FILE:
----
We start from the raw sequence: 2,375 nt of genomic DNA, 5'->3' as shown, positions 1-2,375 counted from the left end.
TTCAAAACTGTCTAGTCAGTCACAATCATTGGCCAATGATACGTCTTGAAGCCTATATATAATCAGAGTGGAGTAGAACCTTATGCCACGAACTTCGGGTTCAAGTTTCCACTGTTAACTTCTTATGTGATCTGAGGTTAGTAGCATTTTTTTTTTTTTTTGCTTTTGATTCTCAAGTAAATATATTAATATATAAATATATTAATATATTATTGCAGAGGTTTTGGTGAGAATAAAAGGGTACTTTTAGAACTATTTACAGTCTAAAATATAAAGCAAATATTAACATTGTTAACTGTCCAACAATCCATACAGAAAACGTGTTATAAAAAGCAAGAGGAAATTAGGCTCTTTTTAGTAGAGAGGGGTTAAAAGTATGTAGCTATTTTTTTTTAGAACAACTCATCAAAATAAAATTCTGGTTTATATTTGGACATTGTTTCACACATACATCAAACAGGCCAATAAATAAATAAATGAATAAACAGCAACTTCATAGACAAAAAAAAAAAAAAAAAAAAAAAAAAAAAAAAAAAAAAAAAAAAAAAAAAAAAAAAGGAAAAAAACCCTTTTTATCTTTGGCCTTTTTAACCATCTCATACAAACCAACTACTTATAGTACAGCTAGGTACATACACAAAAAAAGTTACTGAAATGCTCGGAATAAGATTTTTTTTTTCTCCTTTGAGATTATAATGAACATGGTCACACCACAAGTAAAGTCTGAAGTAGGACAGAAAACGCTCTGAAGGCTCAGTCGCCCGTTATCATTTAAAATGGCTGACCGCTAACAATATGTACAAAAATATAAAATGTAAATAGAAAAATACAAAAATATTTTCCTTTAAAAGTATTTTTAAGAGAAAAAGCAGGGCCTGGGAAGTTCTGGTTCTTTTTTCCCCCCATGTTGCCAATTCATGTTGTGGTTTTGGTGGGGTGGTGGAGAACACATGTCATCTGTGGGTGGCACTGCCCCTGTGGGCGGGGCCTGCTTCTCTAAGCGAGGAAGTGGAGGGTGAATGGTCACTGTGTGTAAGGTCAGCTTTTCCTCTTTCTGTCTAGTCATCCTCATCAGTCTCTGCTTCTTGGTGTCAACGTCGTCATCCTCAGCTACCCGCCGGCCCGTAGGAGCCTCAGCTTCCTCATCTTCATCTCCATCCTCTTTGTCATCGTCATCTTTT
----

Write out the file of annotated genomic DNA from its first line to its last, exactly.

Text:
We start from the raw sequence: 2,375 nt of genomic DNA, 5'->3' as shown, positions 1-2,375 counted from the left end.
TTCAAAACTGTCTAGTCAGTCACAATCATTGGCCAATGATACGTCTTGAAGCCTATATATAATCAGAGTGGAGTAGAACCTTATGCCACGAACTTCGGGTTCAAGTTTCCACTGTTAACTTCTTATGTGATCTGAGGTTAGTAGCATTTTTTTTTTTTTTTGCTTTTGATTCTCAAGTAAATATATTAATATATAAATATATTAATATATTATTGCAGAGGTTTTGGTGAGAATAAAAGGGTACTTTTAGAACTATTTACAGTCTAAAATATAAAGCAAATATTAACATTGTTAACTGTCCAACAATCCATACAGAAAACGTGTTATAAAAAGCAAGAGGAAATTAGGCTCTTTTTAGTAGAGAGGGGTTAAAAGTATGTAGCTATTTTTTTTTAGAACAACTCATCAAAATAAAATTCTGGTTTATATTTGGACATTGTTTCACACATACATCAAACAGGCCAATAAATAAATAAATGAATAAACAGCAACTTCATAGACAAAAAAAAAAAAAAAAAAAAAAAAAAAAAAAAAAAAAAAAAAAAAAAAAAAAAAAAGGAAAAAAACCCTTTTTATCTTTGGCCTTTTTAACCATCTCATACAAACCAACTACTTATAGTACAGCTAGGTACATACACAAAAAAAGTTACTGAAATGCTCGGAATAAGATTTTTTTTTTCTCCTTTGAGATTATAATGAACATGGTCACACCACAAGTAAAGTCTGAAGTAGGACAGAAAACGCTCTGAAGGCTCAGTCGCCCGTTATCATTTAAAATGGCTGACCGCTAACAATATGTACAAAAATATAAAATGTAAATAGAAAAATACAAAAATATTTTCCTTTAAAAGTATTTTTAAGAGAAAAAGCAGGGCCTGGGAAGTTCTGGTTCTTTTTTCCCCCCATGTTGCCAATTCATGTTGTGGTTTTGGTGGGGTGGTGGAGAACACATGTCATCTGTGGGTGGCACTGCCCCTGTGGGCGGGGCCTGCTTCTCTAAGCGAGGAAGTGGAGGGTGAATGGTCACTGTGTGTAAGGTCAGCTTTTCCTCTTTCTGTCTAGTCATCCTCATCAGTCTCTGCTTCTTGGTGTCAACGTCGTCATCCTCAGCTACCCGCCGGCCCGTAGGAGCCTCAGCTTCCTCATCTTCATCTCCATCCTCTTTGTCATCGTCATCTTTT